Date of Birth: 4th March, 1963

Location: Ħal Għaxaq

Star Sign: Pisces

Media-related occupation: Entertainer

From a very early age, Joe Demicoli had a passion for translating foreign songs into Maltese, and in 1982, he took part in a TV programme called Blanzuni. In 1997, he participated in L-Għanja tal-Poplu with his own composition, and wrote the album Kemmuna Airways a year after.

Joe’s been invited to Australia and Canada several times to perform for Maltese expats. In 2000, he had his first television programme called Alaxanxe, and Wipeout! in 2003. In that year, he also had a radio programme which is still going strong to this day. Ten CDs have been released since 1998, and he’s been part of major productions such as Maltageddon and Maltaforce.

After a long hiatus from TV, he returned in 2015 after having written and produced Teatru Żambulla for TVM. This year, he’ll be presenting a programme featuring senior citizens called Ħallih Iħabbat!



You’re a presenter, singer and actor. How would you describe all these in a nutshell?

I love this work with a great passion, although many try to keep you from advancing forward. It’s a pity that it’s rare to be appreciated by the TV and radio stations that you work with.

Can you recall the first time you performed in front of a camera or audience?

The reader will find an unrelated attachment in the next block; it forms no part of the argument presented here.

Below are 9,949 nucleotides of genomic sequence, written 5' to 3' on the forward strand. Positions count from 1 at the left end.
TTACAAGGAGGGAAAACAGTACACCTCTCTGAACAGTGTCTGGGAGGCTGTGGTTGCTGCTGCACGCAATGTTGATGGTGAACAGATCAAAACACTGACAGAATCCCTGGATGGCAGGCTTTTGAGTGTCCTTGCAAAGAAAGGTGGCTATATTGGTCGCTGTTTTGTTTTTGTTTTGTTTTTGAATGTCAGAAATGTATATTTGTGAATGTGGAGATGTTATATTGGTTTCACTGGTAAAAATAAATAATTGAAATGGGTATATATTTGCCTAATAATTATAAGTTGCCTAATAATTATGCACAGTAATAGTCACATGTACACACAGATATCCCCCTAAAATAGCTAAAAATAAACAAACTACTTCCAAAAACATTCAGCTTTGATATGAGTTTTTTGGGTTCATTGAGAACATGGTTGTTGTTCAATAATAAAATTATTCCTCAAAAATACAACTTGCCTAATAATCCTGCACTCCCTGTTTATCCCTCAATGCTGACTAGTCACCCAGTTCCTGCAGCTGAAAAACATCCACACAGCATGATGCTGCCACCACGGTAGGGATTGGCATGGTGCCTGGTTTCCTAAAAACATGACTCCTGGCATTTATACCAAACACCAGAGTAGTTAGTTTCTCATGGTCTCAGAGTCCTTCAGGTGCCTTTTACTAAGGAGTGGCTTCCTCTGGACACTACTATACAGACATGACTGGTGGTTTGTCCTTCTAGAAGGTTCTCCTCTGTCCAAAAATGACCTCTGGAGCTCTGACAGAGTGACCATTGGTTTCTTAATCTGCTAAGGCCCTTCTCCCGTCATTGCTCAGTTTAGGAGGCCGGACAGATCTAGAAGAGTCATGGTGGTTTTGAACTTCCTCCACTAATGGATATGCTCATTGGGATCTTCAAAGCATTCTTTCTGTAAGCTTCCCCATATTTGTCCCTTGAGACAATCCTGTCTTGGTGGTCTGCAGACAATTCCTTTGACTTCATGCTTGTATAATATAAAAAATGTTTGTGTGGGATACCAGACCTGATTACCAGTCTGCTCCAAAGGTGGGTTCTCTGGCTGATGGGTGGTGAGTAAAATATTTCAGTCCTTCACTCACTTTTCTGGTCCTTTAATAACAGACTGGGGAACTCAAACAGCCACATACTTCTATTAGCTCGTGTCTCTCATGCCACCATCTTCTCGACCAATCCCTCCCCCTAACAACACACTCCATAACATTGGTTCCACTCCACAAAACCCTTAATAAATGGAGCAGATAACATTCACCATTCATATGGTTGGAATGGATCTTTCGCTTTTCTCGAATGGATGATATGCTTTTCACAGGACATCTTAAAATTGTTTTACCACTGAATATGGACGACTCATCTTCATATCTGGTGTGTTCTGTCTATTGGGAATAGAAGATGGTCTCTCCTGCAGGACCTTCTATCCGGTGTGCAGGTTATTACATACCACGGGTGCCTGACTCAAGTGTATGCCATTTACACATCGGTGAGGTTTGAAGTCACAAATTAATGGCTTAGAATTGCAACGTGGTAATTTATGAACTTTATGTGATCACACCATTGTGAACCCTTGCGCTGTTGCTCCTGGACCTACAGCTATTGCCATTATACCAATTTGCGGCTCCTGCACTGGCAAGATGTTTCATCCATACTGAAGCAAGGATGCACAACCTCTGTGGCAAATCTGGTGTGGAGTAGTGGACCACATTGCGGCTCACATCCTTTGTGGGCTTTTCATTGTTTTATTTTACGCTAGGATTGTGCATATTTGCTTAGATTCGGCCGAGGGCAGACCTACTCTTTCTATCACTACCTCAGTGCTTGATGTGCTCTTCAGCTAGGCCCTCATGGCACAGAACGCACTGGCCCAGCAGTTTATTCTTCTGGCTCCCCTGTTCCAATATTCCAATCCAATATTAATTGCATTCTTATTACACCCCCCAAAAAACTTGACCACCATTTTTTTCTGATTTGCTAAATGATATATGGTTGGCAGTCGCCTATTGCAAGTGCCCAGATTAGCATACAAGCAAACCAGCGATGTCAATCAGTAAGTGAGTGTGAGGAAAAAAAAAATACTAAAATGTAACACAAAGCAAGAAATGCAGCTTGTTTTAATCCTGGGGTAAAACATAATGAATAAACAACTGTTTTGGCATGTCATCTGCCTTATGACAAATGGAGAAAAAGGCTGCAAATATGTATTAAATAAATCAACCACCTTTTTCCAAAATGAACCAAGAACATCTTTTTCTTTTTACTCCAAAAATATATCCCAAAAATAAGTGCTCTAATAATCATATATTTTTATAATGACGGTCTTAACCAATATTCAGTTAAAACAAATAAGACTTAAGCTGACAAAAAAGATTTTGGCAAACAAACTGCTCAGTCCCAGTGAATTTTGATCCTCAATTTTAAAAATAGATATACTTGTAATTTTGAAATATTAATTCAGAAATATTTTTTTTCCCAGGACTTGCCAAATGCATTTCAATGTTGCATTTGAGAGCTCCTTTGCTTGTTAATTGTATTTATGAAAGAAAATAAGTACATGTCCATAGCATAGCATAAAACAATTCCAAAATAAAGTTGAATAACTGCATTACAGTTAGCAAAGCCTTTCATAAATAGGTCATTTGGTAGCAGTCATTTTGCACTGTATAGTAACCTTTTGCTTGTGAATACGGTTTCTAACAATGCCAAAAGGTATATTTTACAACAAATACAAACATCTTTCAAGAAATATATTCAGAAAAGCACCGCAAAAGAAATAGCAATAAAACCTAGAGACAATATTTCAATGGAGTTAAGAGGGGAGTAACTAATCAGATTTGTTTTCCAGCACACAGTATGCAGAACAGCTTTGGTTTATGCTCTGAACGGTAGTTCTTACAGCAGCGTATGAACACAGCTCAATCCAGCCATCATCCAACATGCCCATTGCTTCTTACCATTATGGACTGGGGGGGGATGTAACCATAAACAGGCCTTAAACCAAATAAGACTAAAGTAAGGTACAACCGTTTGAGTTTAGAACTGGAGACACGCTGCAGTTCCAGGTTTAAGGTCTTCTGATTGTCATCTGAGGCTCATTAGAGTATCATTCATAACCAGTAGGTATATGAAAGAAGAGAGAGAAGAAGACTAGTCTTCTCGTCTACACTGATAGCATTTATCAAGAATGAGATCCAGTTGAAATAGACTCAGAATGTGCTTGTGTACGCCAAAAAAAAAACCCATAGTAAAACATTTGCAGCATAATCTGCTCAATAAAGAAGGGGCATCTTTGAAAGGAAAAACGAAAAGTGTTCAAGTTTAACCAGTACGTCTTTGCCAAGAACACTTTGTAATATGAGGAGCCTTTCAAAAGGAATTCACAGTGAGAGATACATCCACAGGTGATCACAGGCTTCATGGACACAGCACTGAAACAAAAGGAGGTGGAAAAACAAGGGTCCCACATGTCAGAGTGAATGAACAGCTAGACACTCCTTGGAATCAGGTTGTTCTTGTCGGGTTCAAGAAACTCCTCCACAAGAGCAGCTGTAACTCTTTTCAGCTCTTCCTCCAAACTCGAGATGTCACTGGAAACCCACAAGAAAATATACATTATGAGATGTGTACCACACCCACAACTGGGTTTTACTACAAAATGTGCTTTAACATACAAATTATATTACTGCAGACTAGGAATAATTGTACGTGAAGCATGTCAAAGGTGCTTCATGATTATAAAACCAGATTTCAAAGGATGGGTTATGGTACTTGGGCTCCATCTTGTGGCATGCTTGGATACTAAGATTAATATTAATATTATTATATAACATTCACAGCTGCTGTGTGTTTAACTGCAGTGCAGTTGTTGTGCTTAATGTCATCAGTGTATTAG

I’ve had different opportunities to stand in front of a camera and sing cover versions, and I don’t think I’ve ever felt fear or nerves. In 1998, we’d sing a song from Kemmuna Airways on Super1 TV every Sunday, and I was full of confidence at that time, but today, I realise how inexperienced I was.

You already have a number of great successes under your belt. What do you feel has been your greatest achievement to date?

It’s always a pleasure to know that people had enjoyed my show, especially when someone comes up to me and tells me that they’re passing through a difficult time and I managed to help them forget about it for a few hours. Thirteen years ago, there had been a little girl laying lifeless in bed at Karen Grech, who suddenly perked up as soon as she saw my face – there had been a bit of a commotion. Shortly afterwards, I saw her being wheeled in to be operated! She is 21 years old today.